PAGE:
What is Werbrooming? Reverse showrooming in a nutshell
Webrooming is the reverse process of showrooming. Where in the showrooming process, consumers browse for products in the physical store, to finalize the purchase on an online platform at a lower price. With webrooming the consumer browses for the product on an online store, to complete the purchase on a physical store.
While showrooming makes perfect sense, as consumers can find products to buy at a lower price, why do people webroom?
People webroom for several reasons. For instance, because for items over a specific budget, it makes sense to experience it on the physical store before making the final purchase. Or for a specific category of products (for instance apparel or groceries) finalizing the purchase, in the physical store might make more sense.
Thus, webrooming is a weapon that physical stores can leverage on to actually bring more people that browse online.
Is there a winner?
Consumer behavior is a complex issue.
Thus, it is essential to notice that there isn’t a definitive answer to what behavior will dominate, and probably both will curve their space. However, as new technologies will allow consumers to simulate experiences (like trying shoes or sunglasses through augmented reality), it becomes more challenging for physical stores to keep up with online counterparts.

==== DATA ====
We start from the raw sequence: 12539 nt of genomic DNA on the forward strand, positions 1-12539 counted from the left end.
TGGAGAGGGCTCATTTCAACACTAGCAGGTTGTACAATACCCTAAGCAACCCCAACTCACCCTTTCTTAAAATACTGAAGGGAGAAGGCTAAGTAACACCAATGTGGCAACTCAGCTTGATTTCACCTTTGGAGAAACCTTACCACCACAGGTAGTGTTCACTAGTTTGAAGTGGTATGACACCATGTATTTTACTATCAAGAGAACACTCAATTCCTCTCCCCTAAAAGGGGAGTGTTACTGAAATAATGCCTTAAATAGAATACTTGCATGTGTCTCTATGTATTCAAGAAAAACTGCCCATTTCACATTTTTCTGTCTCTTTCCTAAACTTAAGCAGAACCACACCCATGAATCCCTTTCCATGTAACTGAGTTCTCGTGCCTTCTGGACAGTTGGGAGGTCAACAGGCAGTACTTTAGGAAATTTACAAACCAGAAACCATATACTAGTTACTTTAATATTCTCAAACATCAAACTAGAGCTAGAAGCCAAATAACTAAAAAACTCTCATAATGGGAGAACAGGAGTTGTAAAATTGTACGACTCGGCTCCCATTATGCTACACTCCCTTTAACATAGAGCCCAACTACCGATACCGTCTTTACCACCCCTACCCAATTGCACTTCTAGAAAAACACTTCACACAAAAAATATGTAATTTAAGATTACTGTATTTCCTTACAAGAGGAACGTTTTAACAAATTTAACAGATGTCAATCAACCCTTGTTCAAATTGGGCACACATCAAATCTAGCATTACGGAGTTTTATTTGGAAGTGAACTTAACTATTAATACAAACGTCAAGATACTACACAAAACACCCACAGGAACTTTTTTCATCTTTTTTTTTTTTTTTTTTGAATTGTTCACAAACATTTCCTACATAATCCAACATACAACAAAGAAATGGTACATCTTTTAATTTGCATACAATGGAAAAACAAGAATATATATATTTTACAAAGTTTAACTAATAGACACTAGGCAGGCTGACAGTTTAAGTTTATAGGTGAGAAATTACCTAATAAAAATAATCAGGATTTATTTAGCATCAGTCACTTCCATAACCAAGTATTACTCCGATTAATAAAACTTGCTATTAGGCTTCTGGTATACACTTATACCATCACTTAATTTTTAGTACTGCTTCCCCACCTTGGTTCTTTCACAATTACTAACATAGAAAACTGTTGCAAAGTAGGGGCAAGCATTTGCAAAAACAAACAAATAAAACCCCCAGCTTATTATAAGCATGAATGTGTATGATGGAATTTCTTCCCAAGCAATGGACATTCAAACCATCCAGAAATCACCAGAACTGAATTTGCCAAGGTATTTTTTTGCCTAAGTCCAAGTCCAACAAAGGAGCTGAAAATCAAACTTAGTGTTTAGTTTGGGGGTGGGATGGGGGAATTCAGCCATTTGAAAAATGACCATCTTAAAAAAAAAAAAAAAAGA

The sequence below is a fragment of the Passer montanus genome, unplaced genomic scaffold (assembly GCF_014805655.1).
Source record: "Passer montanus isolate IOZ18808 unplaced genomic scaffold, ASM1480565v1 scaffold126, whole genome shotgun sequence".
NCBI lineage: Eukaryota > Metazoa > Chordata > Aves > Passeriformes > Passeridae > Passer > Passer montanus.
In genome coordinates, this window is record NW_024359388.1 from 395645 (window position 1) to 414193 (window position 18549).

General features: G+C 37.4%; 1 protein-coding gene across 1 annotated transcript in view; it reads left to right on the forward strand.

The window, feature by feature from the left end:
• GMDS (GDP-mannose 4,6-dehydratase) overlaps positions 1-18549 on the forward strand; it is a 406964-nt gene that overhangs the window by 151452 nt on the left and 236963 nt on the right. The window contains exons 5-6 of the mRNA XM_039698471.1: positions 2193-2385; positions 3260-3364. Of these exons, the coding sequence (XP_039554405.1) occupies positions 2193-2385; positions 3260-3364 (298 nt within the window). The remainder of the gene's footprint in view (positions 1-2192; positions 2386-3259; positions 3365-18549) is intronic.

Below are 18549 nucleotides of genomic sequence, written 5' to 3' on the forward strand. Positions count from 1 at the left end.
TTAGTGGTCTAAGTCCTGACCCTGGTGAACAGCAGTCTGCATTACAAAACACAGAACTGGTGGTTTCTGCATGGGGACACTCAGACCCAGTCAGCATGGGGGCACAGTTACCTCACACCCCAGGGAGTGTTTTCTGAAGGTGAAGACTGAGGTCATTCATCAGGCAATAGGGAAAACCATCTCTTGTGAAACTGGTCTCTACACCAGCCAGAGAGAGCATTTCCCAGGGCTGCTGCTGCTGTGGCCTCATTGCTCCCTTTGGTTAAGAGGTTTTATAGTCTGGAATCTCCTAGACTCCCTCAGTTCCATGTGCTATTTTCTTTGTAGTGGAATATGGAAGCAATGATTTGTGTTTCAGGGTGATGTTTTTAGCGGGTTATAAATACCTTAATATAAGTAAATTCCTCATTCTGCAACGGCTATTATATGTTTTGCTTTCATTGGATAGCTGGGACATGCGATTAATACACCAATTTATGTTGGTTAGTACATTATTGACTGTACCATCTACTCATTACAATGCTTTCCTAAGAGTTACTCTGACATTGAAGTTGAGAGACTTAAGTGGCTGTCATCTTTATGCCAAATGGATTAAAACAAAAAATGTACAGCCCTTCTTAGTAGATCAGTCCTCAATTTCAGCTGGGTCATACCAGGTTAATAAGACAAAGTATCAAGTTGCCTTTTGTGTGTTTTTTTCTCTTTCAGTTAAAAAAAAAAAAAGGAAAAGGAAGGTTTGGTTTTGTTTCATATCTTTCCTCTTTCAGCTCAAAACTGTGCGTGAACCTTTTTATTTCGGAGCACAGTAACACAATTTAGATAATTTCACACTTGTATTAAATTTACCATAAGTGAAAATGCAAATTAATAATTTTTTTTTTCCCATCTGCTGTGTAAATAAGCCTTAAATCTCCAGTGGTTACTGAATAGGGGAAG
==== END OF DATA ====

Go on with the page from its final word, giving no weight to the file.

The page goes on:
However, if physical stores will be able to redefine their value proposition, and redefine the way they make money, there might be a space to reverse the digital processes that will inevitably bring more consumers to perform more and more actions online or in an augmented reality.
- Electronics Retail: A customer visits an electronics store to test out the latest smartphone models but later purchases the chosen phone online from a different retailer offering a lower price.
- Bookstore: A shopper browses through books in a local bookstore, notes down the titles, and then orders them online for home delivery or in an e-book format.
- Clothing Retail: A customer tries on various clothing items in a fashion store, takes pictures, and searches for better deals on similar items from online retailers.